updated 5/2/2005 4:26:52 AM ET 2005-05-02T08:26:52

Determined to pressure wavering Republicans, an independent group is launching a costly ad campaign designed to make sure President Bush’s conservative judicial nominees receive swift confirmation.

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Over the next two weeks, Progress For America intends to spend $350,000 on “radio ads on Christian stations” and $1.5 million on television ads in six targeted states as well as nationally, according to a memo describing the plans.

The organization planned to unveil its effort Monday. The Associated Press obtained the details independently in advance.

“Senate Democrats have abused the rules and refused to even allow a vote,” says the television ad. “So courtrooms sit empty, while thousands of Americans have their cases delayed.”

The ad says it’s the job of a senator to vote, adding: “Urge your senators to vote, up or down.”

Jim Manley, a spokesman for Senate Democratic leader Harry Reid of Nevada, criticized the ad. “Apparently, no one at Progress For America has studied the Constitution or a U.S. history book, because their advertising campaign is intended to undermine a carefully chosen system of check and balances that has served this country well for more than 200 years,” he said.

Groups allied with Democrats on the issue have advertised in recent weeks, but the campaign by Progress for America represents the largest single commitment so far.

The ad campaign dramatizes the importance the two parties and their allies attach to a struggle that directly impacts the fate of seven appeals court nominees — and also has implications for any Supreme Court vacancy that occurs during Bush’s term.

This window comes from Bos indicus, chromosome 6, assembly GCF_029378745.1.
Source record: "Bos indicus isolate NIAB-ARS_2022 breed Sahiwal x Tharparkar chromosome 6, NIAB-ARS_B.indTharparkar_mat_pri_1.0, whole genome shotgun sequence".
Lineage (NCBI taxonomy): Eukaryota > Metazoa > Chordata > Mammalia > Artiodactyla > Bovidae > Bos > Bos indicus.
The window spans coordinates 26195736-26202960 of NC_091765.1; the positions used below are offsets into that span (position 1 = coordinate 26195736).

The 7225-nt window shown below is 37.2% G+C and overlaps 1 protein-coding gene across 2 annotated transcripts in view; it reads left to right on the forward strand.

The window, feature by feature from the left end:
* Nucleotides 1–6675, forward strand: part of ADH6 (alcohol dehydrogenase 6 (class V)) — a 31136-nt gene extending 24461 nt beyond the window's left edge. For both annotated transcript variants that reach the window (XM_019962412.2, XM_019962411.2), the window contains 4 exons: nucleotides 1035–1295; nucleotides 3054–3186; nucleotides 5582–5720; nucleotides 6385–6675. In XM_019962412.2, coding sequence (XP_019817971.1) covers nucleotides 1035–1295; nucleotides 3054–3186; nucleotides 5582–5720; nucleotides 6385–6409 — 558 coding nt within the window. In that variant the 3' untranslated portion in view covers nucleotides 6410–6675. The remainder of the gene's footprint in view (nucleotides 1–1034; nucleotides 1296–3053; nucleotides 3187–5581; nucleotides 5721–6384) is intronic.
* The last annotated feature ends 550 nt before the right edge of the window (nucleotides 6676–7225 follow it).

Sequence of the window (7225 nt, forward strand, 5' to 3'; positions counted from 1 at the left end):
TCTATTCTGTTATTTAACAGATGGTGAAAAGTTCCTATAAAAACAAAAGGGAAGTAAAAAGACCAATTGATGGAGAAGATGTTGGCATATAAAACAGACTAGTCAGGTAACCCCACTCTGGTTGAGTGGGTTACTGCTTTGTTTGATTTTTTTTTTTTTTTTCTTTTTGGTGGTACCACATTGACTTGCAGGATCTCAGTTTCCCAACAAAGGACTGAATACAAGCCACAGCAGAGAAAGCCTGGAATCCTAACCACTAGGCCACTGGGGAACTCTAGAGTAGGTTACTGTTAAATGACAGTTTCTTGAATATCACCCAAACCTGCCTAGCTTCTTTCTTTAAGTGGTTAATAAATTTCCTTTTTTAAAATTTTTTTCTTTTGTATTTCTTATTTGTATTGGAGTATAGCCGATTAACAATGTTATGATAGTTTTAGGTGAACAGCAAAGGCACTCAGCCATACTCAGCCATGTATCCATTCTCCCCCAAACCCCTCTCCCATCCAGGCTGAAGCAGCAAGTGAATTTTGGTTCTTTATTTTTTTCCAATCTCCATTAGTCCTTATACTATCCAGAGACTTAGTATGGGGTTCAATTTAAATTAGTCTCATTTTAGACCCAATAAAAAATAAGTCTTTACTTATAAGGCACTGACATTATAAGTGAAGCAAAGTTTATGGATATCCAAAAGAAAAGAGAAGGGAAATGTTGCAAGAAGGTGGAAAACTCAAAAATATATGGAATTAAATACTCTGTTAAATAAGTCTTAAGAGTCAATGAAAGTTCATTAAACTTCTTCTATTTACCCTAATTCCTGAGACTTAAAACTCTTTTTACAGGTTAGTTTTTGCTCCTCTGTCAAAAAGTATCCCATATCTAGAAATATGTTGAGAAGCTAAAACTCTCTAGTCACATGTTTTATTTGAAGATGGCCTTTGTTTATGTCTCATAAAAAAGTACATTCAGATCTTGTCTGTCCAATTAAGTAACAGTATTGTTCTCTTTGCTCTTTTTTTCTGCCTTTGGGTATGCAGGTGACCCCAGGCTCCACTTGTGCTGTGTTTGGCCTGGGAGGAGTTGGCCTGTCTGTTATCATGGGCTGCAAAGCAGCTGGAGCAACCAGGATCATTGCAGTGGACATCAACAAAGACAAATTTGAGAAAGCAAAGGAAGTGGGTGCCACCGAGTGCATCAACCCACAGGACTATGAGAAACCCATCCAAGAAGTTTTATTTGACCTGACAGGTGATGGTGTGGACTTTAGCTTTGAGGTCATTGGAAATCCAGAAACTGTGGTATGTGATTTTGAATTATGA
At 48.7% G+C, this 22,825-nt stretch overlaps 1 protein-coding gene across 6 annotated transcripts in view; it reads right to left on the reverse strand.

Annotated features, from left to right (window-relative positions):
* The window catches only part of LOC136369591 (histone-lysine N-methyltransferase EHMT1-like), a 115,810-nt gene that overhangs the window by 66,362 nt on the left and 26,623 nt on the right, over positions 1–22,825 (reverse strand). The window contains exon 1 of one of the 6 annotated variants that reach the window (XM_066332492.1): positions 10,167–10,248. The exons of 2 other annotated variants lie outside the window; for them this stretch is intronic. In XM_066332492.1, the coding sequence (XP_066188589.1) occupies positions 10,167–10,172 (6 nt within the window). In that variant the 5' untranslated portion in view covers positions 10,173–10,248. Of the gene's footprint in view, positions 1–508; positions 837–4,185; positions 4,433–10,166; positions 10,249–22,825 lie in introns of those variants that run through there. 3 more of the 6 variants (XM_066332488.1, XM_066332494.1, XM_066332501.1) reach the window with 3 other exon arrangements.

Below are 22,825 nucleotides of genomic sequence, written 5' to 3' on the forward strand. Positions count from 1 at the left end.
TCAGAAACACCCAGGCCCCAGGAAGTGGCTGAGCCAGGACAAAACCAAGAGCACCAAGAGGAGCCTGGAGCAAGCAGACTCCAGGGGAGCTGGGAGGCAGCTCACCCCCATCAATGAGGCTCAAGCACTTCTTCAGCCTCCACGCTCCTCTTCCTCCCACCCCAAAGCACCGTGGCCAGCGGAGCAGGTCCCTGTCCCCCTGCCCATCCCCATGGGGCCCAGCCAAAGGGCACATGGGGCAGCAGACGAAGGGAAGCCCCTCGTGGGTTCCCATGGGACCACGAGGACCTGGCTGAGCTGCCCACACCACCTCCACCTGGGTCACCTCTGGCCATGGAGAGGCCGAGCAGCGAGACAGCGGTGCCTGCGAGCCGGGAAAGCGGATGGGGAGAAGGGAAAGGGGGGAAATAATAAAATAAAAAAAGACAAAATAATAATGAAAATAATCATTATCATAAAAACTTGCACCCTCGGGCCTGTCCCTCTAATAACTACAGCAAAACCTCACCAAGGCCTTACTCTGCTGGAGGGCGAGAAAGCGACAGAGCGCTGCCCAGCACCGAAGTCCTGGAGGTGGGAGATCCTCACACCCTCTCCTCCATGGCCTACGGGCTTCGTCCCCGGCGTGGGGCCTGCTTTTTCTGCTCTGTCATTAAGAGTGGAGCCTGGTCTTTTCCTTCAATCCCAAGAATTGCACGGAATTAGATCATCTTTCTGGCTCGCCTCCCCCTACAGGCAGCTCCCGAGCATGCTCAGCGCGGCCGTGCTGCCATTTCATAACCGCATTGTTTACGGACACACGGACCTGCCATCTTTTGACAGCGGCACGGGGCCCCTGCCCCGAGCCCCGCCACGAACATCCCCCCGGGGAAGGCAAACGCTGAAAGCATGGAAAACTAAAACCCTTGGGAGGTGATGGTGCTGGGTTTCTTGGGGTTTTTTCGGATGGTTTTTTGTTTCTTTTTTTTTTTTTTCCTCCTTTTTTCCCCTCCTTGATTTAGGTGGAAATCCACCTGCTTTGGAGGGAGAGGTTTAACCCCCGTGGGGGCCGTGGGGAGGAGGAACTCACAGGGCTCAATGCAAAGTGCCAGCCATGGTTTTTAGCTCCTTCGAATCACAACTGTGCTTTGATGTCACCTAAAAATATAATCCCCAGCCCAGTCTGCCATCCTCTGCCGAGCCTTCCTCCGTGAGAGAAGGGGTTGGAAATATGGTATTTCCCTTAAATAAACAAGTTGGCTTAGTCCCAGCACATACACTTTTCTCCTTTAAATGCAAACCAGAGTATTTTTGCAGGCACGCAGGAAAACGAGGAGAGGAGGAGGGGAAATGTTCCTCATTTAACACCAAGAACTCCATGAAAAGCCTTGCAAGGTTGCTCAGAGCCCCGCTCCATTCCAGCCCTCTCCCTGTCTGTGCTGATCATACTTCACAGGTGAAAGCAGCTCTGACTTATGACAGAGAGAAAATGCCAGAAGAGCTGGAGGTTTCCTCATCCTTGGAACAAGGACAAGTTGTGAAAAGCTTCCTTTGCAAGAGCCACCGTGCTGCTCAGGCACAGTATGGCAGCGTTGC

Democrats blocked 10 of Bush’s first-term appeals court nominees by filibuster, a parliamentary tactic that requires supporters to post 60 votes to advance to a final vote.

The president renominated seven of the 10 after he won re-election. Democrats give every indication they are prepared to block some or all of them again on grounds they are too conservative to warrant lifetime appointments to the bench.

Republicans have responded by threatening to use their majority to ban judicial filibusters. The GOP has 55 of the 100 Senate seats, but two members of the rank and file have announced plans to side with the Democrats and enough others are publicly uncommitted to leave the outcome of any showdown in doubt.

At the same time, recent internal Republican polling found only minority support for the GOP plan to abolish judicial filibusters, with much of the public said it views as political in nature. At the same time, a heavy majority in the same poll favored guaranteeing all nominees a yes-or-no vote.

Against that backdrop, Progress For America intends to advertise in six states this week and on cable television nationally the following week.

The states are Arkansas, Maine, Nebraska, North Dakota and Rhode Island — home to many of the Republicans least enamored of their party’s position on judicial confirmation.

GOP Sen. Lincoln Chafee of Rhode Island has announced plans to vote with the Democrats while Republican Sens. Chuck Hagel of Nebraska and Olympia Snowe and Susan Collins of Maine are publicly undecided. Republicans have also expressed concern about Alaska Sen. Lisa Murkowski’s willingness to follow the party leadership on the issue.

Arkansas and North Dakota each have two Democratic senators, and all are expected to support their party’s leadership. Along among them, Sen. Kent Conrad of North Dakota faces re-election in 2006, and Republicans have said they intend to target him for defeat.

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